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Photothermal Ablation of Endometriosis Possible Using Nanomedicine

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PORTLAND, Ore., April 8, 2020 — Using photoresponsive nanoparticles loaded with dye, researchers at the Oregon State University College of Pharmacy and the Oregon National Primate Research Center have developed a way to identify and remove lesions associated with endometriosis, a common gynecological condition in women of childbearing age. The research team, which has expertise in nanomedicine and endometriosis, developed and evaluated the photoresponsive nanoagent to detect and eliminate unwanted endometrial tissue with photothermal ablation.

The scientists used polymeric materials less than 100 nm in size, which were packed with a dye that could generate both a fluorescence signal and cell-killing heat under near-infrared light. The dye-loaded nanoparticles are injected into the body, where they fluoresce to show where the lesions are located. When the nanoparticles are exposed to infrared light, their temperature rises to 115 °F, and they emit enough heat to kill the lesions.

“The heat is produced under near-infrared laser light that is harmless to tissue without the presence of the nanoparticles,” professor Oleh Taratula said. “The generated heat eradicates the endometrial lesions completely within a day or two.”

Taratula said that one of the challenges for the team was finding nanoparticles that could accumulate primarily in endometriotic lesions without having a toxic effect on the body and without losing their imaging and heating properties.

By using a clinically relevant animal model of endometriosis developed by professor Ov Slayden’s group at the Primate Research Center, the scientists showed that the nanoparticles constructed by the Taratula group could efficiently accumulate in endometrial tissue 24 hours after being administered.

To advance the technology to human clinical trials, future studies will need to validate this treatment approach in animals that develop endometriosis similar to how it presents in humans. The research team has received a grant from the National Institutes of Health to evaluate the efficiency of the nanoparticles in macaques with endometriotic lesions.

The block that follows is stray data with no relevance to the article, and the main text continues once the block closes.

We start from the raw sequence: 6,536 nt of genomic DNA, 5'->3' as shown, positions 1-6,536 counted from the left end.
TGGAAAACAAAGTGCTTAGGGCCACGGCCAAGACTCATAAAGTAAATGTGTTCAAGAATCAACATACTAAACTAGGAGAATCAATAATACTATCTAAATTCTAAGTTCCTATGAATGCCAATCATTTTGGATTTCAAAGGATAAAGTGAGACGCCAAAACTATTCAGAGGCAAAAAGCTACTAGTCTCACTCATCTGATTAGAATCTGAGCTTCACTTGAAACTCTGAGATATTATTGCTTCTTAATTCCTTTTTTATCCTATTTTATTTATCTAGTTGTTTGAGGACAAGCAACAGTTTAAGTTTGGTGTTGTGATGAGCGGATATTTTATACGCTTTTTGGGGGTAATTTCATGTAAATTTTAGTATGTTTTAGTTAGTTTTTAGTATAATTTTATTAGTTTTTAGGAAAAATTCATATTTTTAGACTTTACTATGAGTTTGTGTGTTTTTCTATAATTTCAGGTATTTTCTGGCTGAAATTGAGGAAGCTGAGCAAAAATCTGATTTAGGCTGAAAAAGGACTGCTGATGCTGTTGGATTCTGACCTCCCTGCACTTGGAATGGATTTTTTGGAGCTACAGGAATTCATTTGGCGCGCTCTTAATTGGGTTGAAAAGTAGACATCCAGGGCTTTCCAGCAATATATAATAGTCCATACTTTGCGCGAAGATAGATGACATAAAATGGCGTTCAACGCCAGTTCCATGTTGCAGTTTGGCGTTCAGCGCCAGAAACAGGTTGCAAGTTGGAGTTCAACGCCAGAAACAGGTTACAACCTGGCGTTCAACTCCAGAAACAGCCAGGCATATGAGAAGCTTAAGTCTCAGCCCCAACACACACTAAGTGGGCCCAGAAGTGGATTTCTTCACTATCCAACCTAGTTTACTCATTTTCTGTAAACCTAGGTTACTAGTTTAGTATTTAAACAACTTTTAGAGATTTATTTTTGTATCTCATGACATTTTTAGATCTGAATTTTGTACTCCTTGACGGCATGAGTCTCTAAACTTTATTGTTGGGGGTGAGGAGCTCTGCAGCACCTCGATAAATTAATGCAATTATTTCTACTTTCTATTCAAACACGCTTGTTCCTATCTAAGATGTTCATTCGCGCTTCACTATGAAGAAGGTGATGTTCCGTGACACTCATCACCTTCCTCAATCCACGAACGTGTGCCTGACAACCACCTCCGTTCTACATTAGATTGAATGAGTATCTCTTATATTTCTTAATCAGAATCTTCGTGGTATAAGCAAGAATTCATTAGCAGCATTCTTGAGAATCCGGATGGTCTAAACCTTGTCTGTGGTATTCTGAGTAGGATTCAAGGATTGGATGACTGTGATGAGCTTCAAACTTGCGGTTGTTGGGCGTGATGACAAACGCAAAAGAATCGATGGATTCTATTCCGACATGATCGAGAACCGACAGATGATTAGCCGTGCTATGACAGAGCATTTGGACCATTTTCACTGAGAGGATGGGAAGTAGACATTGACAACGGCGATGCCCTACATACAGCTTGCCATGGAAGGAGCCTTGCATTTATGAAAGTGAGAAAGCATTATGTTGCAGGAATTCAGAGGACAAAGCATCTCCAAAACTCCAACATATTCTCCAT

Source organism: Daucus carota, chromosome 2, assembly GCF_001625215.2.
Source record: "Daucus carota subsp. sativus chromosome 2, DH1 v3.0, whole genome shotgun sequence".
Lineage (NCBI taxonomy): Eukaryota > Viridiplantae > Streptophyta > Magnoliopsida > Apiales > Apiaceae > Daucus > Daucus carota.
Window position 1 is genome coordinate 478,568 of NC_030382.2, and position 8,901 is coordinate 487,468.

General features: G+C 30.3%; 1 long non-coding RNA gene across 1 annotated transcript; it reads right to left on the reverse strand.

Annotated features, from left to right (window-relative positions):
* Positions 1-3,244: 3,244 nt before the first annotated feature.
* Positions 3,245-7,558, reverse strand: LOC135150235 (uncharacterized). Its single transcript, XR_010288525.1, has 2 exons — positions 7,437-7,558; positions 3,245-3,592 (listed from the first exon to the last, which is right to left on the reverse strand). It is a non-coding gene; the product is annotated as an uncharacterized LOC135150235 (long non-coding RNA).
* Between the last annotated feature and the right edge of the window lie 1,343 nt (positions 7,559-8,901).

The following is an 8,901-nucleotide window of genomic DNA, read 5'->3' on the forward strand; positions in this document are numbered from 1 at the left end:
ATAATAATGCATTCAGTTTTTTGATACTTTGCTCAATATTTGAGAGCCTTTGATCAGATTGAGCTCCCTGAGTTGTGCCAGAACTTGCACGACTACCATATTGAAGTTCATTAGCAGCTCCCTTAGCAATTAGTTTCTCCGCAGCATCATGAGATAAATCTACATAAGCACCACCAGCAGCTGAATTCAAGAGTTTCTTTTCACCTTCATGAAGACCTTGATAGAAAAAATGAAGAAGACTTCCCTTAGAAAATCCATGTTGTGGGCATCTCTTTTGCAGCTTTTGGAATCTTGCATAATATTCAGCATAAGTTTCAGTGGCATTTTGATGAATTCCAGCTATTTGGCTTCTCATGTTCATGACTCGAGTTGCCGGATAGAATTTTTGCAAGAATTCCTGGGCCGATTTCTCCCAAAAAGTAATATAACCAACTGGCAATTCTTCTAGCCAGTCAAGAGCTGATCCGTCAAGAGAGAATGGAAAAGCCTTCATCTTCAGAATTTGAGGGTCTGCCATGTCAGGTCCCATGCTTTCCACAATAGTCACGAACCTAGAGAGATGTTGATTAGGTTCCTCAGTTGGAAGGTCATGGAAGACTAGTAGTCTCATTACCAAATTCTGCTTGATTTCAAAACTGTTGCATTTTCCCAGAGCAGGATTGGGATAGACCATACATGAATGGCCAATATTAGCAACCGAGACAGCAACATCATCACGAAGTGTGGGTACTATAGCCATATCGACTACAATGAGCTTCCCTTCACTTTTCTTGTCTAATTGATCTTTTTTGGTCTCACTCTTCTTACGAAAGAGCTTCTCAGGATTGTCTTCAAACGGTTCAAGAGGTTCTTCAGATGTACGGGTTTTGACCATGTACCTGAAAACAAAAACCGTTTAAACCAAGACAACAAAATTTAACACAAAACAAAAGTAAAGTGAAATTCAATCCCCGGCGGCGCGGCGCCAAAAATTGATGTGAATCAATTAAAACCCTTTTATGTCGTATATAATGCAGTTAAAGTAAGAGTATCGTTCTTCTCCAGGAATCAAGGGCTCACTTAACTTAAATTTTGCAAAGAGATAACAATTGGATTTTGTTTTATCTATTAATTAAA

“We believe that our developed strategy can eventually shift the current paradigm for endometriosis detection and treatment,” Taratula said. “In general, nanomedicine has barely been explored for imaging and treatment of endometriosis. Our results validate that some fundamental principles of cancer nanomedicine can potentially be used for the development of novel nanoparticle-based strategies for treatment and imaging of endometriosis.”

Roughly 10% of childbearing-age women will experience endometriosis, and 35% to 50% of women with pelvic pain and/or infertility suffer from the disorder.

The research was published in Small (
Apr 2020
The emission of light or other electromagnetic radiation of longer wavelengths by a substance as a result of the absorption of some other radiation of shorter wavelengths, provided the emission continues only as long as the stimulus producing it is maintained. In other words, fluorescence is the luminescence that persists for less than about 10-8 s after excitation.
Research & TechnologyeducationAmericasOregon State Universityimagingmedical imaginglight sourcesfluorescenceopticsinfrared lightendometriosisnanonanoparticlesphotoresponsive nanoparticlesnanomedicinemedicinemedicalphotothermal ablation

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